In the 1972 short film, Design Q&A, Charles Eames expresses his own (really a universal) design philosophy in answer to the question, “Qu’est ce que le design? (What is Design? )” an exhibition at the Musée des Arts Décoratifs, Palais de Louvre. Speaking on whether he had ever been forced to compromise his values and aesthetics in response to a client’s demands or requirements, Charles answers that he had not. Rather, he had “willingly accepted constraints.” It was a philosophy that would place him, with collaborator Ray Eames, among the most important 20th century designers.
The iconic status of their work today illustrates the truth of that answer. Constraints, Charles explained, are “one of the few effective keys to the design problem . . . the constraints of price, of size, of strength, balance, of surface, of time, etc.; each problem has its own peculiar list.” Creativity arises from “the ability of the designer to recognize as many of the constraints as possible–his willingness and enthusiasm for working within these constraints.”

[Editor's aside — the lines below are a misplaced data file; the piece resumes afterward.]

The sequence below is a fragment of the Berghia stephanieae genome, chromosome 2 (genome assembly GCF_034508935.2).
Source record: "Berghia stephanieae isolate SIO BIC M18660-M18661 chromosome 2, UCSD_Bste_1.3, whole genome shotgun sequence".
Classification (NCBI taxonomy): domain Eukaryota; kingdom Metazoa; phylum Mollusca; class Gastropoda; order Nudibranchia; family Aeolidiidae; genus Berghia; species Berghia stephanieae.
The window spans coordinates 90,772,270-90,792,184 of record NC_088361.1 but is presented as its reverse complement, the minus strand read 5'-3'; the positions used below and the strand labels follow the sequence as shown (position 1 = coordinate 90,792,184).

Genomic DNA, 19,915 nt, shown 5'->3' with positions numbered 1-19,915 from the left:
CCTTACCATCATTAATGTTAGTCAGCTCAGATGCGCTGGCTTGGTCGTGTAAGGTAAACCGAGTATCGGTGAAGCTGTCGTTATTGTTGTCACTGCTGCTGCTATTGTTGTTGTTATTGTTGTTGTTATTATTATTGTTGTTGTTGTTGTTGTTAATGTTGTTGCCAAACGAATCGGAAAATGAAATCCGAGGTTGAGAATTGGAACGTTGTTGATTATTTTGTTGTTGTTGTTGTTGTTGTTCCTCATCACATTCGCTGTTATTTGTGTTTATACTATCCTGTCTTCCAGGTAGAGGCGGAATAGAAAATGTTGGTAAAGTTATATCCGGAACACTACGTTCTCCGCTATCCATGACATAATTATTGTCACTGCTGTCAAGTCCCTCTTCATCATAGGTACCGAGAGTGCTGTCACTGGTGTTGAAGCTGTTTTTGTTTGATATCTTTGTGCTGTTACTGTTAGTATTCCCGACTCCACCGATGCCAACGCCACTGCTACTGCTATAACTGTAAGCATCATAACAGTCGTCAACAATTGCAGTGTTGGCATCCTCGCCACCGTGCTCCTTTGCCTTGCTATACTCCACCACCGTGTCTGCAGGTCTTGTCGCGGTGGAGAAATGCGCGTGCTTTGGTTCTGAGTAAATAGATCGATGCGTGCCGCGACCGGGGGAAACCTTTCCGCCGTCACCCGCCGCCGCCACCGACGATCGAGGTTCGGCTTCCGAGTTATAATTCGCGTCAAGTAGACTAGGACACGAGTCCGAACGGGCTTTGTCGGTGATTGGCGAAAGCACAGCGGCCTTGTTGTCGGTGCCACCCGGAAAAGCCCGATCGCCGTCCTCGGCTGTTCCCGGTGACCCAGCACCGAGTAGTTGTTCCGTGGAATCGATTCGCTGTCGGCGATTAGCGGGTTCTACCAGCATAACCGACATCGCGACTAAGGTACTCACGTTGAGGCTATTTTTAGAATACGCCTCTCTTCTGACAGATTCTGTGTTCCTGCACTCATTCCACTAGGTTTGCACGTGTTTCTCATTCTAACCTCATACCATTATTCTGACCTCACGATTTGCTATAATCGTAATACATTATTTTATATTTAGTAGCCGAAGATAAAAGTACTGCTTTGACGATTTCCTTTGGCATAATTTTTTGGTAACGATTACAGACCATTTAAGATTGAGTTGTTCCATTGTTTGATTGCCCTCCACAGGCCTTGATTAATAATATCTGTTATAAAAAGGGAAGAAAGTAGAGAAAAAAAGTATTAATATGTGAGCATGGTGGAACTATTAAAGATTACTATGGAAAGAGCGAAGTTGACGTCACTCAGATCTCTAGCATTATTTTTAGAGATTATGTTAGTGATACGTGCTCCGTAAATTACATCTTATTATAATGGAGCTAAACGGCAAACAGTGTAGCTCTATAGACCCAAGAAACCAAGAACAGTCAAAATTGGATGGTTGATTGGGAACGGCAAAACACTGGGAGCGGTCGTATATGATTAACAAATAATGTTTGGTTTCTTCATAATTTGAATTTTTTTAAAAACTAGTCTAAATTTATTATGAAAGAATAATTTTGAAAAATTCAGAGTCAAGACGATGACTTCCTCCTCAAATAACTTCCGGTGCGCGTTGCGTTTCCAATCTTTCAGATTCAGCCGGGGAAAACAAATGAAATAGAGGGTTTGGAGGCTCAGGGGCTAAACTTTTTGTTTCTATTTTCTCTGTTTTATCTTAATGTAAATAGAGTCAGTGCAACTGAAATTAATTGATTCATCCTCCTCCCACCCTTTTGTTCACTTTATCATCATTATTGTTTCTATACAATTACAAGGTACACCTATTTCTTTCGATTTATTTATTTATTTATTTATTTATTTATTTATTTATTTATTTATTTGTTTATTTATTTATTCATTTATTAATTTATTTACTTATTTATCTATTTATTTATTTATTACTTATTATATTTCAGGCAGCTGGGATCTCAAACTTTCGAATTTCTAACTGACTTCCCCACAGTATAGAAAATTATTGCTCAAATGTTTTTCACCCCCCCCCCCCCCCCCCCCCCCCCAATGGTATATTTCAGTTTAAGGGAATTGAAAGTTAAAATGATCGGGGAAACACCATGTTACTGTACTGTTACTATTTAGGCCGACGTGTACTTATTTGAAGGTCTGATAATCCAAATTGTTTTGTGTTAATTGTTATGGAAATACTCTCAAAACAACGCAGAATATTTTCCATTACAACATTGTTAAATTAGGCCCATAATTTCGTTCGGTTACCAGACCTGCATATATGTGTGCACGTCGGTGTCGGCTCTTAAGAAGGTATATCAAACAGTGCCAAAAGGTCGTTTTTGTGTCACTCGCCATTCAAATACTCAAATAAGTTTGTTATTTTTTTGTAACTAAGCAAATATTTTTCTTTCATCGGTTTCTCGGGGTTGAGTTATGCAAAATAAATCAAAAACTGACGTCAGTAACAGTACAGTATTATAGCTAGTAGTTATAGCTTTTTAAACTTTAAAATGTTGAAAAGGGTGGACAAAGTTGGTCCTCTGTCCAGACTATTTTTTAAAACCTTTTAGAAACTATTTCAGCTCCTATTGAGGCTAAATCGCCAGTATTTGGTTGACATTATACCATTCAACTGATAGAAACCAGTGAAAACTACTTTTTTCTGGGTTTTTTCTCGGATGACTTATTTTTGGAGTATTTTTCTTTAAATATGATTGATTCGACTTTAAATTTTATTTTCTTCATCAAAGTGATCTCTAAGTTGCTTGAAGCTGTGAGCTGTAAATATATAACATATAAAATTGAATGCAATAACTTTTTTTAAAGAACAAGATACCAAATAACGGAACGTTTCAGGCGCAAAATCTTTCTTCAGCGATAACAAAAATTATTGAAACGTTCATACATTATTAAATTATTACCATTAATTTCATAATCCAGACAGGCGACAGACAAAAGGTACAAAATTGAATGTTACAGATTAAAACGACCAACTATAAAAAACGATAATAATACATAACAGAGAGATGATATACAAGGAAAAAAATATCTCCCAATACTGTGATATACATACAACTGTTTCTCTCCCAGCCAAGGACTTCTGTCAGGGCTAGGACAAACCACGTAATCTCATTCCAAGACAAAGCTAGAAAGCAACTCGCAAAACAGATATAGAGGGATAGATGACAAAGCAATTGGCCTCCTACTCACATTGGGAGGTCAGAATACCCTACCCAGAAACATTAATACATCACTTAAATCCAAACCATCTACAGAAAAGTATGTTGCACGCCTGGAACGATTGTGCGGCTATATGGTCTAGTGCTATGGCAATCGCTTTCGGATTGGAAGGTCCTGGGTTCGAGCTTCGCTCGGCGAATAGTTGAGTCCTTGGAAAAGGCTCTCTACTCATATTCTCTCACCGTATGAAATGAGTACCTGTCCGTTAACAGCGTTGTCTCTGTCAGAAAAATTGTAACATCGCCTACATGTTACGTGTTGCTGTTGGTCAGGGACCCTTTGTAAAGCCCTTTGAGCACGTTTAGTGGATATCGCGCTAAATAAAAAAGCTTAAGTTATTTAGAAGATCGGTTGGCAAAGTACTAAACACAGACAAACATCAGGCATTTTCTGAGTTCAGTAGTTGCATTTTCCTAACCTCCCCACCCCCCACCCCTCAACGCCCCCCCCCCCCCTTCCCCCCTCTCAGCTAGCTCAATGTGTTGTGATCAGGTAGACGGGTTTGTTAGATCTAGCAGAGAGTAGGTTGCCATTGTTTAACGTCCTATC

But constraints like price and time are today only a few of the constraints within which creativity must work. There are complex legal and business constraints of copyright, trademark, advertising, and privacy laws, of contract obligations and liabilities, financial regulations, and of negotiation with vastly more powerful creative and entertainment industry players. Willingness and enthusiasm may not be enough.
Inspiration Spaceship’s mission is to guide creators safely through and beyond such constraints. Not to eliminate constraints, but to elevate creatives. Empower them with the ability to have the greatest possible control over whatever constraints may exist in their particular discipline. And increase understanding of the constraints that may remain so they become another tool for art, design, and creative expression.
We do not willingly accept constraints until we work hard to make them align with our clients’ interests.